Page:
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Yellowstone: Bibliographies

Guide to the Yellowstone Collection at L. Tom Perry Special Collections

HISTORY OF THE FUR TRADE IN YELLOWSTONE PARK

Old Faithful

 

John Colter (1774-1812), with the Lewis and Clark Expedition 1803-1806. Hunter and guide. First known white European to enter the Yellowstone Park area.  

An American trapper and guide, Colter was born in Augusta County, Virginia about 1774. Sometime around 1780, Colter’s family moved to Kentucky near present-day Maysville. In 1803, Colter enlisted in the Lewis and Clark Expedition as a private with a salary of $5.00 per month. During the expedition, Colter was considered to be one of the best hunters and scouts in the group, and was routinely sent out to hunt game and scout possible trails.

As the expedition was returning to St. Louis, Missouri in 1806, they were met by two trappers by the names of Forest Hancock and Joseph Dickson, who were headed to the Yellowstone River. Colter, not ready to return to “civilization,” was granted a discharge to join them, and the trio began the journey in August.

The next year, as Colter was making his way to back to St. Louis, he met Manuel Lisa, and his party of trappers of the newly formed Missouri Fur Company.

Colter was hired to guide them to the mouth of the Big Horn River. Once again, the mountain man turned back leading the party into present day Montana, where they built Fort Raymond on the Yellowstone River, a short distance above the mouth of the Bighorn River.

In October, 1807, Lisa sent Colter out to meet with the winter Indian camps, alerting them to the presence of the Missouri Fur Company and desire to trade. Though his exact route is uncertain, Colter traveled alone with only his rifle and pack, covering an estimated 500 miles. During the winter, with the help of Indian guides, he was thought to have crossed the Wind River Mountains, the Teton Range, and was probably the first white man to see Jackson’s Hole and Yellowstone Lake.  Arriving back at Fort Raymond in the spring of 1808, he described the thermal wonders of Yellowstone to the rest of the party, and though most were skeptical of his descriptions, Yellowstone soon became known as “Colter’s Hell.”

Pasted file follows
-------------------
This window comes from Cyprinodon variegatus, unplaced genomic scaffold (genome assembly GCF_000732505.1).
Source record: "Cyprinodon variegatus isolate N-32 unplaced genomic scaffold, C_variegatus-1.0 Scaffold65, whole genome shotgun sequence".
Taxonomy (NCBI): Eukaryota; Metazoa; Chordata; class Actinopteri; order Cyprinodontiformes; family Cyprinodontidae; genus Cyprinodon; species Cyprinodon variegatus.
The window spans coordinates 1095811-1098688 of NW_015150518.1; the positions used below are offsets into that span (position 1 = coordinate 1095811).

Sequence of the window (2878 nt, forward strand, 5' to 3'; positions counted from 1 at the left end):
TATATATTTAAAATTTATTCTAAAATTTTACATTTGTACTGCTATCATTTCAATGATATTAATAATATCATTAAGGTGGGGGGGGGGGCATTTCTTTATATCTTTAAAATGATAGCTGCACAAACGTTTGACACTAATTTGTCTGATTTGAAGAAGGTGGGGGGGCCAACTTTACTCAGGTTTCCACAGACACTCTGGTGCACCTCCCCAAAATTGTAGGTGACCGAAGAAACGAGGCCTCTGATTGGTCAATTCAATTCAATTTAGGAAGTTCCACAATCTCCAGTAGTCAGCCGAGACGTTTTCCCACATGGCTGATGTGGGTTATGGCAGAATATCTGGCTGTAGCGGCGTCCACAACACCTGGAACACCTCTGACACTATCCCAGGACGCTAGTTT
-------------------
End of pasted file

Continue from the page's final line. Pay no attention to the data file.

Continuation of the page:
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Daniel T. Potts, chronicler of the fur trade, 1822-1828, and the earliest confirmed explorer of Yellowstone Park / Bagley, Gerald C.-- 378.2 B146 1964—BYU THESIS

Daniel Trotter Potts: Rocky Mountain Explorer, chronicler of the fur trade and the first known white- man to publish about Yellowstone Park area; also, two additional eye-witness reports: Beaver Dick Leigh and white man's sickness, 1858-1876 [and] The slaughter of the buffalo, 1871-1878 / Bagley, Jerry.  LEE-LIB--F 722 .B23 2000

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Life in the Rocky Mountains / Ferris, Warren Angus, 1810-1873.

Life in the Rocky Mountains, 1830-1835 / Ferris, Warren Angus, 1810-1873. F 592 .F47 1940b

Life in the Rocky Mountains: a diary of wanderings on the sources of the rivers Missouri, Columbia, and Colorado from February, 1830, to November, 1835 / Ferris, Warren Angus, 1810-1973. F 592 .F472 1940

          YELLOWST--F 592 .F472 1940

Ferris Map

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Journal of a trapper: or, Nine Years in the Rocky Mountains, 1834-1843; being a general description of the county, climate, rivers, lakes, mountains, etc., and a view of the life led by a hunter in those regions / Russell, Osborne, 1814-1892.  F 597 .R93 2013

YELLOWST--F 597 .R93 1921

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A fur trade history of Yellowstone Park: notes, documents, maps / Gowans, Fred R., 1936-  F 722 .G68x 1989

YELLOWST--F 722 .G68x 1989

AME--F 722 .G68x 1989

Rocky Mountain rendezvous: a history of the fur trade rendezvous, 1825-1840 / Gowans, Fred R., 1936-//-- F 592 .G68 1985

AME--F 592 .G68 1985,, F 592 .G68 2005

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